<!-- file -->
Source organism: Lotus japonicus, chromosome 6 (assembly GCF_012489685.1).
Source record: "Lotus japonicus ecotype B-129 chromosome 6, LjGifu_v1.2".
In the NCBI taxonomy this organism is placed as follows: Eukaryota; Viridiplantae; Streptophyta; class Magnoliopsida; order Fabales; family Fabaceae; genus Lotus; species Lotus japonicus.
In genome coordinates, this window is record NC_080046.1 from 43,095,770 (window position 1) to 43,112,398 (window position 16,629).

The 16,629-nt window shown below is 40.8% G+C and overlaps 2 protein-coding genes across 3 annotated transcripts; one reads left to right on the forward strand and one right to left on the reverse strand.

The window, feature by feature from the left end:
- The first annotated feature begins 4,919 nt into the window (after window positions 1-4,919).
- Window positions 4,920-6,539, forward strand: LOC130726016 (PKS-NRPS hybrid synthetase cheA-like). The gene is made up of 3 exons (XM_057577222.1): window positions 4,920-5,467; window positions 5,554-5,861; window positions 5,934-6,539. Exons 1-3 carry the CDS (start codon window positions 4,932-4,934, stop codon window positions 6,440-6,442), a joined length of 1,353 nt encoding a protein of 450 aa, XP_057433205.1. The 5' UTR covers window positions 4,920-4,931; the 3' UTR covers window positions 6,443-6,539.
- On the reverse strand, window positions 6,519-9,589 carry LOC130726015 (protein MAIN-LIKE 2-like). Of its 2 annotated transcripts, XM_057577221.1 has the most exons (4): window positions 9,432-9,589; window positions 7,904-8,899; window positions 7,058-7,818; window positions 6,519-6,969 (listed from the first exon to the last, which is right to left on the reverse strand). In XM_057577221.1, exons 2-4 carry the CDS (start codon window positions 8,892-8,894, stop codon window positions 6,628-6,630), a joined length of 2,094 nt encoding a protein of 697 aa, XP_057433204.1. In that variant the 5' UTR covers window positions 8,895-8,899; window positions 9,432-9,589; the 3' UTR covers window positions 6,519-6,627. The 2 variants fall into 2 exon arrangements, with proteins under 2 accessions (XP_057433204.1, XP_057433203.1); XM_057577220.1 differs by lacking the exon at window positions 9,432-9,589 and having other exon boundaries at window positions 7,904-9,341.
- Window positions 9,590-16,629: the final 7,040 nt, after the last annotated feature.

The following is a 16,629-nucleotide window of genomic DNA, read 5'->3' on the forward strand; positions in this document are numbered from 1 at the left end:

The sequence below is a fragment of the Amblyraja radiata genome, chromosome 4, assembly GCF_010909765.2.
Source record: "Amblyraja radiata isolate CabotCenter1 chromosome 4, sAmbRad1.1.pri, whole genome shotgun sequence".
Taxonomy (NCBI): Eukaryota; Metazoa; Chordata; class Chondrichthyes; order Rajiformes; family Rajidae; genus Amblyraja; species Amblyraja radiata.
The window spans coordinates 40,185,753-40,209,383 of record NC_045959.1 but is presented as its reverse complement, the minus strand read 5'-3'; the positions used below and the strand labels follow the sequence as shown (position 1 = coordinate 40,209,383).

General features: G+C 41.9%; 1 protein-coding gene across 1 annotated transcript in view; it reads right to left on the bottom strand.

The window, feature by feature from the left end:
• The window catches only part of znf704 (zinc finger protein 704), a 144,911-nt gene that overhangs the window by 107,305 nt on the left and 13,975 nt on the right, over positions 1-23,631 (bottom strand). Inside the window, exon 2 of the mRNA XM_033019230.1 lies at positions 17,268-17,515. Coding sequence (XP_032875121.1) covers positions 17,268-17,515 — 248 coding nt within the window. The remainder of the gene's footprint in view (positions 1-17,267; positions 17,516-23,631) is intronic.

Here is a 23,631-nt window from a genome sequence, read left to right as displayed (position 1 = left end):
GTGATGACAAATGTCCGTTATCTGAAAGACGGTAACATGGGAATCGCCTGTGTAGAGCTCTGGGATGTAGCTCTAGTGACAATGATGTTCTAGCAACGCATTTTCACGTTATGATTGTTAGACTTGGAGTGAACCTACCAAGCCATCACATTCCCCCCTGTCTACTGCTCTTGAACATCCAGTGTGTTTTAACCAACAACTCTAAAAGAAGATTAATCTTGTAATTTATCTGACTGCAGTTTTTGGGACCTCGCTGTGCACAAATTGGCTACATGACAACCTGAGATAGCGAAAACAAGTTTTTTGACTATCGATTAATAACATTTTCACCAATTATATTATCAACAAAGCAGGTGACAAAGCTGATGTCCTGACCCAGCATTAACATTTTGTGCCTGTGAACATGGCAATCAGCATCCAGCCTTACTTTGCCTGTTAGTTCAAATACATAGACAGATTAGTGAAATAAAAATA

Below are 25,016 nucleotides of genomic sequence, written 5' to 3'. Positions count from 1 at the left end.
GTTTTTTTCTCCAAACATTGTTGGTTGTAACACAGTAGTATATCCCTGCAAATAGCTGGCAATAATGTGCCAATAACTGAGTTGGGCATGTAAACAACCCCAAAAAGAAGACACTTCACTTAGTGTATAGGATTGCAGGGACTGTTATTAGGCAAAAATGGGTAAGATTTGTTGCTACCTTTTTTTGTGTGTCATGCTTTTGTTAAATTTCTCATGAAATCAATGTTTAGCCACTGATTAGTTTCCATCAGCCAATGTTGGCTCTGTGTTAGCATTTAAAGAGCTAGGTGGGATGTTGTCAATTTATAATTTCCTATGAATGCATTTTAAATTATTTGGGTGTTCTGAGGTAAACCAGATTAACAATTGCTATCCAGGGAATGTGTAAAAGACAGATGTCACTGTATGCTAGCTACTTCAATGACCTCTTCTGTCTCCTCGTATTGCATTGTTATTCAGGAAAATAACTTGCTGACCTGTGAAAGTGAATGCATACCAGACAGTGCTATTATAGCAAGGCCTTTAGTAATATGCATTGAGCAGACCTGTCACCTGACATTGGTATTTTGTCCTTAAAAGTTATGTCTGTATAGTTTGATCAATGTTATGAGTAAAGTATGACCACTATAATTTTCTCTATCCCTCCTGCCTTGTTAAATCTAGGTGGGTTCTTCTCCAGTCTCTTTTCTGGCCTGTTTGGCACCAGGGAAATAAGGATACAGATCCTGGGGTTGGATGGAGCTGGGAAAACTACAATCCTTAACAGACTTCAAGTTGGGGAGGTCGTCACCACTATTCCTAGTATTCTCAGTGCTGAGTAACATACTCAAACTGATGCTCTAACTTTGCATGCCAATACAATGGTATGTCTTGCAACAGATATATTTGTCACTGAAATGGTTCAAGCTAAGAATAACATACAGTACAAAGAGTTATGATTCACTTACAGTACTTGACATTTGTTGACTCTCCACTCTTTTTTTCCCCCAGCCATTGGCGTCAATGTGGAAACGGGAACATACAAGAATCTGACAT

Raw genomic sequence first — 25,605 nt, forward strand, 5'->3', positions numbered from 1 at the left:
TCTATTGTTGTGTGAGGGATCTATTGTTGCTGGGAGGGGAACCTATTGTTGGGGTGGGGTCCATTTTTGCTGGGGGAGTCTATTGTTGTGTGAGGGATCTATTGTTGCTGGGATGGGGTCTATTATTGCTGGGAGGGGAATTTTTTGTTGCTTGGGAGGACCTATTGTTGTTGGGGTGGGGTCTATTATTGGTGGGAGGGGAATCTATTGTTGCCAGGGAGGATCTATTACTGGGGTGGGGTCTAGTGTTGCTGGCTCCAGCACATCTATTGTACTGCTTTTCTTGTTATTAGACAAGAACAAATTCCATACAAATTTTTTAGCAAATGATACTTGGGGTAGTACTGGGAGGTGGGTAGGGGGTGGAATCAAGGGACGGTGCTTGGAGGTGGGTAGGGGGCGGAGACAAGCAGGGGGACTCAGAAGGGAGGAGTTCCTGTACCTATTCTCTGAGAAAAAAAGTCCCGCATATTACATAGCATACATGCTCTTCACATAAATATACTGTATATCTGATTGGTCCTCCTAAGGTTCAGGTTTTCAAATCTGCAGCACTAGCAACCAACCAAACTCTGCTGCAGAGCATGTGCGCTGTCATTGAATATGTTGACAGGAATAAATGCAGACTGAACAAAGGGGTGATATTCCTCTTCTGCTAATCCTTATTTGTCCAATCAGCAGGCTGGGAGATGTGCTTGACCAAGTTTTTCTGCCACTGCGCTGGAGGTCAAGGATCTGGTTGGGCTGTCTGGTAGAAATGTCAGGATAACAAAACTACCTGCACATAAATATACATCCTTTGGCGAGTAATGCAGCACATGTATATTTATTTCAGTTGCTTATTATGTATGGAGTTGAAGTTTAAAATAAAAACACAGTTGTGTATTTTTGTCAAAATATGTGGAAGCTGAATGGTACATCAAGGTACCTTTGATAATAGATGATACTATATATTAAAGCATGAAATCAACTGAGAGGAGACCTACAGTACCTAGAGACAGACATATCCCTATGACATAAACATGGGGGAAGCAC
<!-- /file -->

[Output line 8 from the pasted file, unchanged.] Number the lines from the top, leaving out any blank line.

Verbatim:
- Window positions 4,920-6,539, forward strand: LOC130726016 (PKS-NRPS hybrid synthetase cheA-like). The gene is made up of 3 exons (XM_057577222.1): window positions 4,920-5,467; window positions 5,554-5,861; window positions 5,934-6,539. Exons 1-3 carry the CDS (start codon window positions 4,932-4,934, stop codon window positions 6,440-6,442), a joined length of 1,353 nt encoding a protein of 450 aa, XP_057433205.1. The 5' UTR covers window positions 4,920-4,931; the 3' UTR covers window positions 6,443-6,539.